25 Aug My Body My Human Right: The Abortion Pill
A quarter century after women in France were first given access to it, the abortion drug known as RU-486 is finally going to be available in Canada. RU-486 is listed on the World Health Organization’s Model List of Essential Medicines, where it is the only medicine ascribed with the caveat of “where permitted under national law and where culturally acceptable.”
After an unusually lengthy medical approval process, Canada approved the abortion pill in 2015. However, stock only became available early this year. The combination of Mifepristone and Misoprostol (the most common combination of the abortion pill) has now been approved in Canada, where women* in Ontario, New Brunswick, Alberta and Quebec will have FREE access to this drug. Pharmacists will invoice the Canadian health ministry $337.25 (R 3526,11) which includes the packaging and dispensing fee.
How does the abortion pill work? Mifepristone, which is taken first, blocks the effects of the hormone progesterone, causing the lining of the uterus to break down. It is followed two days later by misoprostol, which causes uterine contractions. The effect is like an early miscarriage. Most countries which have legalised the abortion pill, allow for the pill to be taken for a pregnancy up to 9 weeks.
Making the pill freely available has numerous benefits, specifically providing women with more independence related to their reproductive health. It increases access to safe abortion practices and removes financial barriers especially for women in remote and rural areas. Although lagging in their legalisation of the drug, Canada has taken the stand to provide free access to the drug, which is an absolute game changer. They’ve recognised that it’s not just enough to provide access to this drug but to take into account that in some instances women cannot afford this drug. Britain also offers the pill for free, however only to those individuals covered under the National Health Scheme. At a private entity the pill will cost you around £546. Abortion has been legal in South Africa since 1997, when the Choice on Termination of Pregnancy Act came into effect. Although legal, many South African women struggle to afford these pills or to get access to them. In regard to the bigger picture however, our fellow African women aren’t us lucky as us South Africans.
In many African countries abortion, in any form, is deemed illegal, or only permitted to save a woman’s life.
|Abortion illegal in all circumstances or permitted only to save a woman’s life||Abortion legally permitted only to save a woman’s life or protect her physical health|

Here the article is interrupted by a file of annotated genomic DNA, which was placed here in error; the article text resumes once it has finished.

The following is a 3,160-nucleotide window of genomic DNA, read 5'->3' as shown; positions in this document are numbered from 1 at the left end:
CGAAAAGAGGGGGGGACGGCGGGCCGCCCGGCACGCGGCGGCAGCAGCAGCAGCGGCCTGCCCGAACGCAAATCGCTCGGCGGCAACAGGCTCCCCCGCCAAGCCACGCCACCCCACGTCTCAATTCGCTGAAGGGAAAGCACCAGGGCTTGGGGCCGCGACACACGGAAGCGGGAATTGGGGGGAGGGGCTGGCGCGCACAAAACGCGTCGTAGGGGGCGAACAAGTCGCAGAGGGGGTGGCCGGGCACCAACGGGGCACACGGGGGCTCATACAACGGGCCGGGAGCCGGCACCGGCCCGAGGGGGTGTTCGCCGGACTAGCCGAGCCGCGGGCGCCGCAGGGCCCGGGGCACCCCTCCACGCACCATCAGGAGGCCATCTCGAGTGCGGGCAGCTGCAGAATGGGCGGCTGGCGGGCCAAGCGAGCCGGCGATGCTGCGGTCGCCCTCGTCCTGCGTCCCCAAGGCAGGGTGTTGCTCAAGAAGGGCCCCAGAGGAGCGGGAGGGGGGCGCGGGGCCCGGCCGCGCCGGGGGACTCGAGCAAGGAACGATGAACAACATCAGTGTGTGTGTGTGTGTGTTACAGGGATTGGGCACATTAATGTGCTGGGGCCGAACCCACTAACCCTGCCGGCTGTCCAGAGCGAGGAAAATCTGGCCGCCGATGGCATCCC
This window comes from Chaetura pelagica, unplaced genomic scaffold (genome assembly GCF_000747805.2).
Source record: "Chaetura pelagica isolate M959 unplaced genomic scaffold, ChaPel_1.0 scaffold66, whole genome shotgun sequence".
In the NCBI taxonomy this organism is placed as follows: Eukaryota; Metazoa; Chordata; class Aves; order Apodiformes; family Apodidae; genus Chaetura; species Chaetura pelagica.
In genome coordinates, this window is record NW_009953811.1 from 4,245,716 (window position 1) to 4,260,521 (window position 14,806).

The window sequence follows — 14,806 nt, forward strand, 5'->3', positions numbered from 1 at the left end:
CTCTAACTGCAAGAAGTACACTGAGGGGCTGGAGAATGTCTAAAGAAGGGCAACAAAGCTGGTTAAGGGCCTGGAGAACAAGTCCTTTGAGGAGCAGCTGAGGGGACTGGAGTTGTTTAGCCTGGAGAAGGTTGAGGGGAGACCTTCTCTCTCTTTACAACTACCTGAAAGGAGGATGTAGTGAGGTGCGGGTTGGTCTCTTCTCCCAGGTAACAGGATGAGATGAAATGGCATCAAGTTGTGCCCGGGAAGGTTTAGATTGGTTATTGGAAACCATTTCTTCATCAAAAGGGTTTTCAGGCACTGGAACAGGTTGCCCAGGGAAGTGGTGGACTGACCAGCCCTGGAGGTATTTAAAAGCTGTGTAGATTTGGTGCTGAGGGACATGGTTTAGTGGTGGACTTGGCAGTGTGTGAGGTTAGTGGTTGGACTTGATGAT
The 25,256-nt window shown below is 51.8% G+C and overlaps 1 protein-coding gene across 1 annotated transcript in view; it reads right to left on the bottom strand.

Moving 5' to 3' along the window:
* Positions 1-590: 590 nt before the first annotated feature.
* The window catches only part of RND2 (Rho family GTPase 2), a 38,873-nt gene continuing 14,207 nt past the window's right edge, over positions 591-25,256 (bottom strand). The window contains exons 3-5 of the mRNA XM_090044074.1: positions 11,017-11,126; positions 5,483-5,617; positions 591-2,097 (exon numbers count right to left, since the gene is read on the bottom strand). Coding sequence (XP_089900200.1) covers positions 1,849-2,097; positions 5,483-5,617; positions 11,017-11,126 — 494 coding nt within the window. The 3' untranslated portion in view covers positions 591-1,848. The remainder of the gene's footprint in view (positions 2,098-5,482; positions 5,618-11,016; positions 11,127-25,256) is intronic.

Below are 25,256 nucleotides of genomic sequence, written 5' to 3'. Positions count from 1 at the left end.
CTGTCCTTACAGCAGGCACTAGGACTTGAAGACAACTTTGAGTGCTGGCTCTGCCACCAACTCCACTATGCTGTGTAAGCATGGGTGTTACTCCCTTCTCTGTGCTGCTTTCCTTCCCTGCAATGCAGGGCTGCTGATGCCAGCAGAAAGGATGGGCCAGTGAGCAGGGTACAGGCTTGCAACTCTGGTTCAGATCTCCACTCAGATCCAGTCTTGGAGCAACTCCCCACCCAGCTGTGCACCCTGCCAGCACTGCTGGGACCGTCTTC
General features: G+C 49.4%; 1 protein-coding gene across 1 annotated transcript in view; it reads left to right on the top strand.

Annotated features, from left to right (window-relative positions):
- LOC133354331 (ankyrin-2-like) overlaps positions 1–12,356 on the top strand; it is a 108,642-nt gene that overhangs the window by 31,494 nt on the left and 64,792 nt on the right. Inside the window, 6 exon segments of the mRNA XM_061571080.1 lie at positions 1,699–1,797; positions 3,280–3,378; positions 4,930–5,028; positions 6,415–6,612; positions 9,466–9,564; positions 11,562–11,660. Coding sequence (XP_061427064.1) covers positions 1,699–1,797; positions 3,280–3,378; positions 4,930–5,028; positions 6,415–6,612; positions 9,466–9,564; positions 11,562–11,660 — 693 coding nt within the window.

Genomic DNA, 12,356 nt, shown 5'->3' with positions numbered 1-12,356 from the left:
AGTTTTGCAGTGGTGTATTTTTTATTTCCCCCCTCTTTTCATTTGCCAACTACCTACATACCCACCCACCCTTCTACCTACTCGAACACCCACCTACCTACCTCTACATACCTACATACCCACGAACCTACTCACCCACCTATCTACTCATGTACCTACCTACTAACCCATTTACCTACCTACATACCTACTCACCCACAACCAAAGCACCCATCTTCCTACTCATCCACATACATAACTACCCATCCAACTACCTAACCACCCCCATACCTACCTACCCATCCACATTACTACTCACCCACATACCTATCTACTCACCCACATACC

|Central African Rep||Cameroon|
|Dem. Rep. of Congo||Malawi|
In April this year, a United States Federal Bill was signed allowing states to withhold federal money from organisations that provide abortion services, including Planned Parenthood. I’ve always found it easy to relate to the premise – my body my right, but this has not been the case for all women. Recently, there has been an increase of gender restrictive laws, specifically targeting women’s rights. A week ago, Texan lawmakers signed a bill banning all insurance coverage for abortion, requiring women to take out separate policies if they want the procedure covered—even in cases of rape, incest, and fatal fetal abnormalities. This comes after the Texas Senate passed a version of this so-called “bathroom bill”. A shameful attack on the lives and dignity of transgender people, that would ban transgender men, women, and children from using the bathroom that corresponds with their gender identity.
I can’t help but wonder why women are the ones that are unfairly targeted and burdened when it comes to the right to make a decision concerning their bodies. Thankfully, all is not lost for those women who live in countries were abortion is illegal. The website Women on Web (WOW) will refer you to a licenced practitioner who can provide you with the abortion pills you need, if:
- you live in a country where access to safe abortion is restricted
- you are less than 10 weeks pregnant
- you have no severe illnesses
This website asks you a set of 25 questions, which are then submitted to a medical practitioner. If there are no contradictions they will deliver the pills to you.
In October 2011, UN Special Rapporteur Anand Grover stated: “Criminal laws penalising and restricting induced abortion are the paradigmatic examples of impermissible barriers to the realisation of women’s rights to health and must be eliminated. These laws infringe women’s dignity and autonomy by severely restricting decision-making by women in respect of their sexual and reproductive health”. UN experts released a new legal commentary, in March 2016, reiterating that the right to sexual and reproductive health is not only an integral part of the general right to health but fundamentally linked to the enjoyment of many other human rights.
Effectively, denying women access (which includes access to afford medicines) equates to the nonrecognition of their human right to health and this directly influences a women’s access to other fundamentally recognised human rights, including the right to individual autonomy, education, work and equality, as well as the rights to life, privacy and freedom from torture.
In the 21st Century, we cannot allow or stand for any form of violation of human rights, in particular women’s rights. The nonrecognition or restriction of women rights, equates to gross human rights violations. It is time that lawmakers realise that the only person suited to make a decision concerning their own body, it that person themselves.
*The author recognises that cis women are not the only individuals who get pregnant and that the abortion pill would be beneficial to any person who gets pregnant, such as trans women and other LGTBQI+ people.